It's an extremely difficult situation for an individual diagnosed with AIDS, which is the reality of most women that Earlene deals with. "They don't know what led them to AIDS. The doctor might say, 'You have 100 T-cells and 650,000 viral load' and in the same breath say, 'but we're not into numbers.' The damage is already done," Earlene explains. One of the many challenges Earlene and others in her field face is that they are encountering individuals living with AIDS on complex antiretroviral therapy, who really don't understand the basis of HIV and AIDS.
One of the most frustrating aspects of Earlene's work is the fact that when many women find out that they're positive, the doctors and clinics are through with them. In many instances there's no additional education. "They hand you a bunch of pills and expect you to be adherent. Everything is for the next person. We need more interventions for the positives," she states. "How is a positive woman suppose to live with her husband? Does she know how to take care of herself or her partner?"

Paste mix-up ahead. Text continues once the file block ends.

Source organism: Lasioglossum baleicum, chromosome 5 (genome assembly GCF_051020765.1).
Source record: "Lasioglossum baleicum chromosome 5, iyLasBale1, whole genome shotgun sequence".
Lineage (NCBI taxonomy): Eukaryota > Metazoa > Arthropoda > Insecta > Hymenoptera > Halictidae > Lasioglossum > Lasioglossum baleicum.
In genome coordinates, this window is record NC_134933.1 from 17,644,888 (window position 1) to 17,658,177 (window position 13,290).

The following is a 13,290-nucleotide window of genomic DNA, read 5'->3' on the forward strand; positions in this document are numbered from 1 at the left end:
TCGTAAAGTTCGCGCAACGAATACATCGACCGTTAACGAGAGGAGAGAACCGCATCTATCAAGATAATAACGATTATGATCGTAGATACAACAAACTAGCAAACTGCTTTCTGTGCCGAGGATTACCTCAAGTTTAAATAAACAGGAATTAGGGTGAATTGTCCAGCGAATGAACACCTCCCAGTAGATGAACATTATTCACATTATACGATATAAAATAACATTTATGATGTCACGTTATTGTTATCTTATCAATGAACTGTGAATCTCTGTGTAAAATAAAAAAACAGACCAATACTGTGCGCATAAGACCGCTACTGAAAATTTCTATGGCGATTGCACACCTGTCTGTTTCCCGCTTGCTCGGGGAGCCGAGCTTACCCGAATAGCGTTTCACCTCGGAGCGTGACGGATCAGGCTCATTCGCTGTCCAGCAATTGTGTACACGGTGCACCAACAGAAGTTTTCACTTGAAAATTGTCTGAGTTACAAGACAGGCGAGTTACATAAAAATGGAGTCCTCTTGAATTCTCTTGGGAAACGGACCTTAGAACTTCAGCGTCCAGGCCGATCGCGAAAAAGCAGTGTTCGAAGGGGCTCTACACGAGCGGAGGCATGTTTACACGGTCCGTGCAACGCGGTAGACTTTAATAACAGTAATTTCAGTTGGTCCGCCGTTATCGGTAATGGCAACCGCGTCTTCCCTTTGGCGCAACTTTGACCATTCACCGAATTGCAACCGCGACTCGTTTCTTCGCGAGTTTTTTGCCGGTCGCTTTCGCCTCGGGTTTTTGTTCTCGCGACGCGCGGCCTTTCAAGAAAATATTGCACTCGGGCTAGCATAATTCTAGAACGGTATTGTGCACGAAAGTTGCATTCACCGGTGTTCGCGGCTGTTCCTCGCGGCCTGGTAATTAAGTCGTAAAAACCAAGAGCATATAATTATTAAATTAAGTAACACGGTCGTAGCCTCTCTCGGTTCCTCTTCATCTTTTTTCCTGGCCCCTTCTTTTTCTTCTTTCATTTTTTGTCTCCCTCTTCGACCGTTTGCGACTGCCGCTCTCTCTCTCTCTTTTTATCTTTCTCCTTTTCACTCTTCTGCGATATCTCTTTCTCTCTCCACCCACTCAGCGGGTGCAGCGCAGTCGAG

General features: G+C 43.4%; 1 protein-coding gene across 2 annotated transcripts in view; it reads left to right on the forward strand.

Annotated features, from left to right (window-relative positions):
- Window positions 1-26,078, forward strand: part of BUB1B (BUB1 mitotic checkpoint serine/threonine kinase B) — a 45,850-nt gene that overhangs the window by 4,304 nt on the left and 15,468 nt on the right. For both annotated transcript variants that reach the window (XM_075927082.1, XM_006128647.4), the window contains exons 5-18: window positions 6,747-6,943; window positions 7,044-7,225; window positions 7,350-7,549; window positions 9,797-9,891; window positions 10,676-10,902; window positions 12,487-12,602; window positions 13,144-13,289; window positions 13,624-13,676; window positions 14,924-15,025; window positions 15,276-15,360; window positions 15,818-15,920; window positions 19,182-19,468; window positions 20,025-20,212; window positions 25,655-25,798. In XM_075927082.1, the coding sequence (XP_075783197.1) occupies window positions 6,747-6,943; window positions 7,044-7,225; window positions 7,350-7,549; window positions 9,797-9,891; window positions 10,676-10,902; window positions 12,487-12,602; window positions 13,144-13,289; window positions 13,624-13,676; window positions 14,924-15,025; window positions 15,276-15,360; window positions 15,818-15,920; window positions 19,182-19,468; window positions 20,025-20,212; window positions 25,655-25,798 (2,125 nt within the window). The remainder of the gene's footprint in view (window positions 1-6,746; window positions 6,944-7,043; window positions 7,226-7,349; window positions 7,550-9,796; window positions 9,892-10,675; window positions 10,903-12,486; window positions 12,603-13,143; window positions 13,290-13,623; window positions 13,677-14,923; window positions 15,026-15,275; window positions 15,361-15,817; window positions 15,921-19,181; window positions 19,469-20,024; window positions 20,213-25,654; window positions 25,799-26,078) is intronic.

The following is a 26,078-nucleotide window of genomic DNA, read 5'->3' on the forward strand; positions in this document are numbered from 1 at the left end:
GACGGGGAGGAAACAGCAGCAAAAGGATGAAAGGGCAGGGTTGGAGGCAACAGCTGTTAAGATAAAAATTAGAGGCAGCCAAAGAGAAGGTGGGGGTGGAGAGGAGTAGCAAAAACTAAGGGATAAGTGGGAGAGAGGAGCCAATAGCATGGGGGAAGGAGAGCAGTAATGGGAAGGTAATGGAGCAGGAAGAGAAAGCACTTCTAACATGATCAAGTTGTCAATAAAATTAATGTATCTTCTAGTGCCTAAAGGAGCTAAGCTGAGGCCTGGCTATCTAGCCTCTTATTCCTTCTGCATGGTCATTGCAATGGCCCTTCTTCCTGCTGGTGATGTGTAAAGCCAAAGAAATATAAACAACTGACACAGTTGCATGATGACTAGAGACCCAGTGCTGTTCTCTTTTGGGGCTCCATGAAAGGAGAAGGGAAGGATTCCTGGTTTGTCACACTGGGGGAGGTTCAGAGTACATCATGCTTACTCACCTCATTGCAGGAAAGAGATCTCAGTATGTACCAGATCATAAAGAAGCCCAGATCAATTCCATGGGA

In January 2001, Earlene was rushed to the emergency room with a stomach ailment. "In the 13 years I've been positive I have not been sick. I never even had a viral load," Earlene recounts. In this instance, she went to the emergency room, where all her confidentiality was broken.
While Earlene was left waiting in the emergency room in severe pain, the paramedics were running around and yelling that they had "an HIV positive African American woman," and as she remembers, "all the other people in the waiting room started scrambling to get as far away from me as they could."
Earlene was misdiagnosed with a pelvic inflammatory disease (PID) in the ER. Two weeks later when she saw her primary physician, Earlene discovered that a cyst had ruptured. For two weeks she was taking antibiotics that in her words, "were tearing down my immune system." No ultrasound was performed in the emergency room.